“I am the soul in limbo”

our demons lurk in the dark recess of living and crash upon us in the darkness of our dreams yet we find ways to persevere to carry our heavy loads forward until we find a weightlessness that may last a minute or years. many of us cannot pray about these horrors or ask that they disappear for there is a comfort in their shadow that reminds us why we are here. do not pity the person who wears the badge of ugliness or worry the friend whose tears never break for it is the reality that feeds their being and we must consider our hunger a vestige of living.

It is interesting to read your posts sometimes. I pause and wonder who is behind the words. Who, though, is perhaps not as intriguing as ‘What’.

Tonight has fortuned me time to read at least two of your blogs whose confessionals give me confidence that the idea of this platform is indeed the possibility of art. Art in its many forms. Art as words – art as action – art as a movement that brings all of the ‘who’ into focus.

Art was on my mind earlier today while listening to my weekend ‘lecture’. As I seem to draw further and further away from religious dogma, I find more usefulness in said dogma. There seems to be some conduit, some energy, that allows me to focus creatively while sitting amongst thousands of people ready to worship. Perhaps the divine really does wish me to be an artist, though, there is no doubt that these expressions are perhaps not divinely wrought.

“Who are you?” And she, without a moment’s hesitation: “I am the soul in limbo” ~ Nadja, 1928

Today, AndrĂ© Breton’s “Nadja” was one of my used book shop finds. I was searching for Bataille, but found Breton instead. Unbeknownst to me, “Nadja” is considered THE surrealist romance novel. I’m a bit perplexed by this as being halfway though the book and finding its opening a memoir of events and the introduction of Nadja a possible real person. Meh, what do I know…

…i know this… Breton posits “Who am I” early within this novel and continues the dialogue. If you read the last posts of this blog, the poem with no name, you will know that its words contain great turmoil; it is written in ugly truths. It is a true story – it was written hours after the incident – a female biking home late from work almost hit by a cyclist in her lane going the opposite direction. When she expressed in angry tone “what the hell” and perhaps called out asshole, the man came after her to ask her why she had to be so awful. The event has left me shaken- yes, a bit for safety on a secluded trail at night, but more for what I have become “who am i”. This blog is not a confessional, but I will confess this – at 40, perhaps it is time to reframe the anger and tear a few holes in the exterior…

I shall leave you with two things if you are still here:

1) a picture from “Nadja” – it was the selling point of the novel – Breton uses photos of Paris and people to help tell his story. This one is of the clairvoyant who informs him of his fate to meet a Helen (imagine French spelling). This made me smile for I once had a palm reader tell me I was to meet someone too… years later, I’m still waiting.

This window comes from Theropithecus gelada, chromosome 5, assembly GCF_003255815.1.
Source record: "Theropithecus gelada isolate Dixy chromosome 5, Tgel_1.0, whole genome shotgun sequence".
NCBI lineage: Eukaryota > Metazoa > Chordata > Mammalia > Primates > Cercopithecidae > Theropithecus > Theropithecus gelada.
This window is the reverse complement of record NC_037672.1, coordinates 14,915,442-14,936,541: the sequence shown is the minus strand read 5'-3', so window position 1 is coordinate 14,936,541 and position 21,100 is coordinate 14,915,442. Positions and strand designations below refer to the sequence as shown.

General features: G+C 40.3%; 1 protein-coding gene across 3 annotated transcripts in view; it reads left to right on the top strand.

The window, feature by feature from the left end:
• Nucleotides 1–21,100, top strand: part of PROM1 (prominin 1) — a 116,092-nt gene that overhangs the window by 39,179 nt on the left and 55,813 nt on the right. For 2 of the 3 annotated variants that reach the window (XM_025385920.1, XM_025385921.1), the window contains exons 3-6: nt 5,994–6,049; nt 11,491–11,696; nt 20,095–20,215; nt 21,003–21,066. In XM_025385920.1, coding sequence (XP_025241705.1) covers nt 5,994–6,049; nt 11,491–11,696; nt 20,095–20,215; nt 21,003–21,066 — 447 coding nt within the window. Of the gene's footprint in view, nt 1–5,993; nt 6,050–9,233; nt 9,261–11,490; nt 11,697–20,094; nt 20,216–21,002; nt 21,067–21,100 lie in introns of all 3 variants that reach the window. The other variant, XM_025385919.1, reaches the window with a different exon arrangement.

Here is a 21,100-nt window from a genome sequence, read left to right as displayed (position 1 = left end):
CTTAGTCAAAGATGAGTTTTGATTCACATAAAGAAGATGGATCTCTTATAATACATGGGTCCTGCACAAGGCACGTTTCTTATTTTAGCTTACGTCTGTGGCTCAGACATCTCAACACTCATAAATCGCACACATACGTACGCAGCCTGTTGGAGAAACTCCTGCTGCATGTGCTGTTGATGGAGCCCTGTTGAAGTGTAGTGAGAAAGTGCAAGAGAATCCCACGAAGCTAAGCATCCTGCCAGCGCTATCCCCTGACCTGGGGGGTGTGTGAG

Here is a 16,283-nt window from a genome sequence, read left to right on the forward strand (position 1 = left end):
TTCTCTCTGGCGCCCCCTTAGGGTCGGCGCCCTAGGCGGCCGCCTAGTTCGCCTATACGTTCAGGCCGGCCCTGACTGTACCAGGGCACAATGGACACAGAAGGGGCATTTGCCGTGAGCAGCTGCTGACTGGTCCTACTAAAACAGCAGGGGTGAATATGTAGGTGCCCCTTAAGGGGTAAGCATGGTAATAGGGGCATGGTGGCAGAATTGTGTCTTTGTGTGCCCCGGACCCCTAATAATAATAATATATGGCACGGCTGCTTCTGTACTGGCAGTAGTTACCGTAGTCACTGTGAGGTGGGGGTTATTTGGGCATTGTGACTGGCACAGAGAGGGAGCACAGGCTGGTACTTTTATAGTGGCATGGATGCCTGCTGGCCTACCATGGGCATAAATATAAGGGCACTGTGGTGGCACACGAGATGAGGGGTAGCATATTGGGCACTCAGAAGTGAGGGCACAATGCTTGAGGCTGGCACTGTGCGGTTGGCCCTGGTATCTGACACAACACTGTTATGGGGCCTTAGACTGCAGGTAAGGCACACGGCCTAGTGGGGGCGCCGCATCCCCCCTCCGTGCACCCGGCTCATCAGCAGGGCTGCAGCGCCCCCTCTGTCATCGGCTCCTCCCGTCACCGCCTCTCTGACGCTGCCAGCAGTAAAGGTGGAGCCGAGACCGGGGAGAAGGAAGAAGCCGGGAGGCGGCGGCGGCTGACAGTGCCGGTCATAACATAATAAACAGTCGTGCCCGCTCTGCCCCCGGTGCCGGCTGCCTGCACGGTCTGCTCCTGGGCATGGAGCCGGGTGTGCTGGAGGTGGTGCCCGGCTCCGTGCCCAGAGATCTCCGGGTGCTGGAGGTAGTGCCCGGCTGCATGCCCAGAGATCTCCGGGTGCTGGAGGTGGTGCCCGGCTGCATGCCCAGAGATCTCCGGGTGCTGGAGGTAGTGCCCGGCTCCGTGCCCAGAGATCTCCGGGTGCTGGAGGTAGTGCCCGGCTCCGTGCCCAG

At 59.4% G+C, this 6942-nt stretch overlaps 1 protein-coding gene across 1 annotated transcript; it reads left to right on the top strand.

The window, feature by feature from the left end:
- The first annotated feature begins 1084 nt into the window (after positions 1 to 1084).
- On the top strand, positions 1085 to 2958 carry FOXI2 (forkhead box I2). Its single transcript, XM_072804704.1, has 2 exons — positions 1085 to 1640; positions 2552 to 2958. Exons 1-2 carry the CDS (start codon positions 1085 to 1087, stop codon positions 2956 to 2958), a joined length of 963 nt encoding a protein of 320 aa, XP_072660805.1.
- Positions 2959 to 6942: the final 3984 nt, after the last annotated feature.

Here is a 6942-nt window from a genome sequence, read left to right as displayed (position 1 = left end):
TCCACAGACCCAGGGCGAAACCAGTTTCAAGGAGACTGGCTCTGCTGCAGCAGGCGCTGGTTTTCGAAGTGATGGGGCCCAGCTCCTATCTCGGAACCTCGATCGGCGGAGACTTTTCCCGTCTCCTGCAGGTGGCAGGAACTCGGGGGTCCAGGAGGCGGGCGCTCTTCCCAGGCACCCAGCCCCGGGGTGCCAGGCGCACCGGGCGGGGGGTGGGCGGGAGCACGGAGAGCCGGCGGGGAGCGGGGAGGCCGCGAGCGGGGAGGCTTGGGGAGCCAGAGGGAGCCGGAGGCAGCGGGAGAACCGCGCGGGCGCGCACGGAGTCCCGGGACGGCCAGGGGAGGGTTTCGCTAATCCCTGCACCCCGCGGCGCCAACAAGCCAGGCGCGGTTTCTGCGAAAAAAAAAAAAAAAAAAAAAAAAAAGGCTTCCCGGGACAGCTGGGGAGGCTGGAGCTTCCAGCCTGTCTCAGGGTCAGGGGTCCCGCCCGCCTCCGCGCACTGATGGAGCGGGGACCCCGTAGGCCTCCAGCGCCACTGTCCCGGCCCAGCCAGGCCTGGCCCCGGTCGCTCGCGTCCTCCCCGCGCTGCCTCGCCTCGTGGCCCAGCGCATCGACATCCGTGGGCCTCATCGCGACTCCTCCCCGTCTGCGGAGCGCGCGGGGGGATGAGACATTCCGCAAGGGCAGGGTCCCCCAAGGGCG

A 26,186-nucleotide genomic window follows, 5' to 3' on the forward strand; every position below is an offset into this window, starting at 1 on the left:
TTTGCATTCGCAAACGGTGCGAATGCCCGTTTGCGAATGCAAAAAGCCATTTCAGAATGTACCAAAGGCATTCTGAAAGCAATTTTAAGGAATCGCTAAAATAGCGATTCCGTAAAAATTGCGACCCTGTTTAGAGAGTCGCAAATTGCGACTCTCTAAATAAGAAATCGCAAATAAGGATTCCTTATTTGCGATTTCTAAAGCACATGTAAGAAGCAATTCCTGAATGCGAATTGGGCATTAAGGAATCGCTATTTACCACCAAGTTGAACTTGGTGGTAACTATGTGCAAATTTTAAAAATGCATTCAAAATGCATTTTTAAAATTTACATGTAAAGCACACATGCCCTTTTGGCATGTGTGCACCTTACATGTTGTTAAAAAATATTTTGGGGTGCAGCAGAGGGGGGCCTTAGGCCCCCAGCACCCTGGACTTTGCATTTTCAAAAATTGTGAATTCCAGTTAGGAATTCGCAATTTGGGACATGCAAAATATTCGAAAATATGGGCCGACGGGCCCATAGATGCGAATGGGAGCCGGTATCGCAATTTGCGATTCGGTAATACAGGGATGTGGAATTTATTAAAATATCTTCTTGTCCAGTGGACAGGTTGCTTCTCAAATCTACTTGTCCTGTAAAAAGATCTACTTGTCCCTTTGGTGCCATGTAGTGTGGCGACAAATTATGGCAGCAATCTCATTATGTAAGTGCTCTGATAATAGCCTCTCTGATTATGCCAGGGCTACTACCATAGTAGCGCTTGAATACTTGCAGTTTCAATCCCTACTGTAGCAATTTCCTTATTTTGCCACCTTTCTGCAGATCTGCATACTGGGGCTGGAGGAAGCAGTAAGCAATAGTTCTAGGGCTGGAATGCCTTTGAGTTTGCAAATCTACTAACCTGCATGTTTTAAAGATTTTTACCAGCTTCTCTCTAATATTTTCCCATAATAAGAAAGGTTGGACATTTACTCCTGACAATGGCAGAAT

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2) ideas kept pouring forth (inspired in part by a few of the things that the young pastor had used for his intro – one being how one artist chose to represent the human population with a grain of sand for each person)…this had me thinking about art – how i desire my art to be an interaction for thought, for inspiration, for participation, for action. One idea that came to mind was a way to represent those that die everyday due to starvation – to build a floor to ceiling plexiglass box with slots running the length – the slots would be for the observer to become artist by dropping in a piece of candy every time a person dies of starvation. It would be an ongoing commentary/recording of this travesty – and yes, the candy is intentional as statement. (At first, I thought fast-food wrappers but was not sure how that would work.) Below is a quick sketch on my phone during service.

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2 Comments

  1. It’s fascinating what happens here… your post about the incident with the cyclist pushed me over the edge to write what I needed to write- to tell the story I have never publicly told; then two blogs do the same for you. Who knows what comes next, and from whom?

    I heard of a conceptual art piece not unlike the one you’re conceiving here. I don’t remember who created it, where it was installed or what exactly it represented (perhaps people dying of AIDS in Africa), but it involved participants eating a piece of candy and noting their reactions when they learned what the candy represented after they ate it. I know you would never choose to do this- how awful an idea!- but adding the idea of someone eating the candy to your work would add a kind of disturbing, sardonic irony the candy that represented someone’s death from starvation would be eaten as an insignificant treat. Sounds like something my father would come up with if he allowed the slightest hint of creativity in himself or anyone around him.

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  2. some how Breton and the plexie box go together but I need more info to understand .
    But the box is a good conceptual idea. yet I bet someone would write “Fuck you” all over it, if it was public. Morality/ Conciousness is a tough thing to sell … it needs to be snuck in , under the radar of the instant rejection response. The crucial aspect oft this piece is the context of the box-. where do you place it? In a grocery store? church? museum? but it is an idea worth exploring. maybe like other conceptual art pieces it just needs to circulate….

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